I waited a long time to buy the WordPress plugin Shopp, but I am currently working on 3 separate freelance projects that need e-commerce so I had to pull the trigger and actually purchase it. Shopp costs $55 for what they say is one-site use (a developer license is $300 = no fucking way). Being a programmer, I planned on buying it and then hacking the code to get it to work on multiple sites when I needed it. Turns out, that is completely unnecessary.
You do indeed need the license to log in to the Support site and to receive automatic updates when a new version is released (although I think I can fix/hack this to work in multiple places too), but you do not need the license for the code to be functional.
I installed Shopp on a WordPress install that I run locally on Apache to test it out, as any sane person would do. Turns out, that was the one install that the $55 bought me, which is ridiculous. So now, that local apache version is my only conduit to all future updates for Shopp.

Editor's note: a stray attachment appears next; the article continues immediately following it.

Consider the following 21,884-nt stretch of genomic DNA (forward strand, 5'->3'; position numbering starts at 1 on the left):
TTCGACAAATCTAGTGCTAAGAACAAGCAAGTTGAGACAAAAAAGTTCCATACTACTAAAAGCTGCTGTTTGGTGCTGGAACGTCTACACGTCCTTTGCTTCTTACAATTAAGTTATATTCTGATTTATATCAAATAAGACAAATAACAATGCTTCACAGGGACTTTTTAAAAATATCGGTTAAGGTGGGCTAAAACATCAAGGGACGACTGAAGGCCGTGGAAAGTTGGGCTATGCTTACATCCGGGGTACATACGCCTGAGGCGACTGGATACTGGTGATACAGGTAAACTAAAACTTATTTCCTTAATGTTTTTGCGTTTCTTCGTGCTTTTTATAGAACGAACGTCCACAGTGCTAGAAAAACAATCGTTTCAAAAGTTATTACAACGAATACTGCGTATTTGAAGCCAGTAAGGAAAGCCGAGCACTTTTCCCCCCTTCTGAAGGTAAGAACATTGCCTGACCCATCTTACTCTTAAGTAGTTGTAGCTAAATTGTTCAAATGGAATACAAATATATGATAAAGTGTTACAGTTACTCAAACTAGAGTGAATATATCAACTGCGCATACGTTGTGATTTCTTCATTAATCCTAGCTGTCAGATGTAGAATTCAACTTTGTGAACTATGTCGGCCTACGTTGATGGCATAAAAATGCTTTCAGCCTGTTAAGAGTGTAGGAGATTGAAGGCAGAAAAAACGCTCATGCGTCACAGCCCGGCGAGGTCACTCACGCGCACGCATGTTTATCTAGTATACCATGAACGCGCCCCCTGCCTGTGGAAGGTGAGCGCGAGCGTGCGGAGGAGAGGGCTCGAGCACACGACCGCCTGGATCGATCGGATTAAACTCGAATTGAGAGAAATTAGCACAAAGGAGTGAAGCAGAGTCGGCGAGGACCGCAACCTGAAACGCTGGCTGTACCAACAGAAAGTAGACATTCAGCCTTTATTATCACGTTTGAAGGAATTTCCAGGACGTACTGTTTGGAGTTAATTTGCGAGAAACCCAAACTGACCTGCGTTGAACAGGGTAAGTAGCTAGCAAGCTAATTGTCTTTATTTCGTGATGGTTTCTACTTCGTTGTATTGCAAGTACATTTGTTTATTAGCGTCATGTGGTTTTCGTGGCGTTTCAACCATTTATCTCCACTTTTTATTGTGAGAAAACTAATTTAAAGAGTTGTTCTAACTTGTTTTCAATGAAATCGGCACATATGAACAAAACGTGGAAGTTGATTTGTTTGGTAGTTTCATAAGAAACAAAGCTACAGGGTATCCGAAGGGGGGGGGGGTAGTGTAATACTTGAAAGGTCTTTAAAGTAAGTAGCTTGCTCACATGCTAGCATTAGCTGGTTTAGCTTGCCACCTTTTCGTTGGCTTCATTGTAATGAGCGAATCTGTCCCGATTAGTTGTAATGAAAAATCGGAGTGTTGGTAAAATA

So when Shopp updates on that local install, I just need to copy that plugin directory into every other WordPress install that also uses Shopp, and they are updated as well.
TextMate costs ~$60 and will let you install it anywhere, any number of times, which makes sense because I use it at home, on my laptop, and at work. Coda costs ~$100 and will let you do the same. All installed instances have access to all updates as well. Seems weird that a WordPress plugin would charge such a premium for code that theoretically could be copied and republished (with only a handful of changes) for free under the GPL at any time by anyone.
I mean, kudos to them for finding a way to charge for code and presumably make a living off of it, I just wonder how many other people have figured out how easy it is to only pay for it only once/or not at all.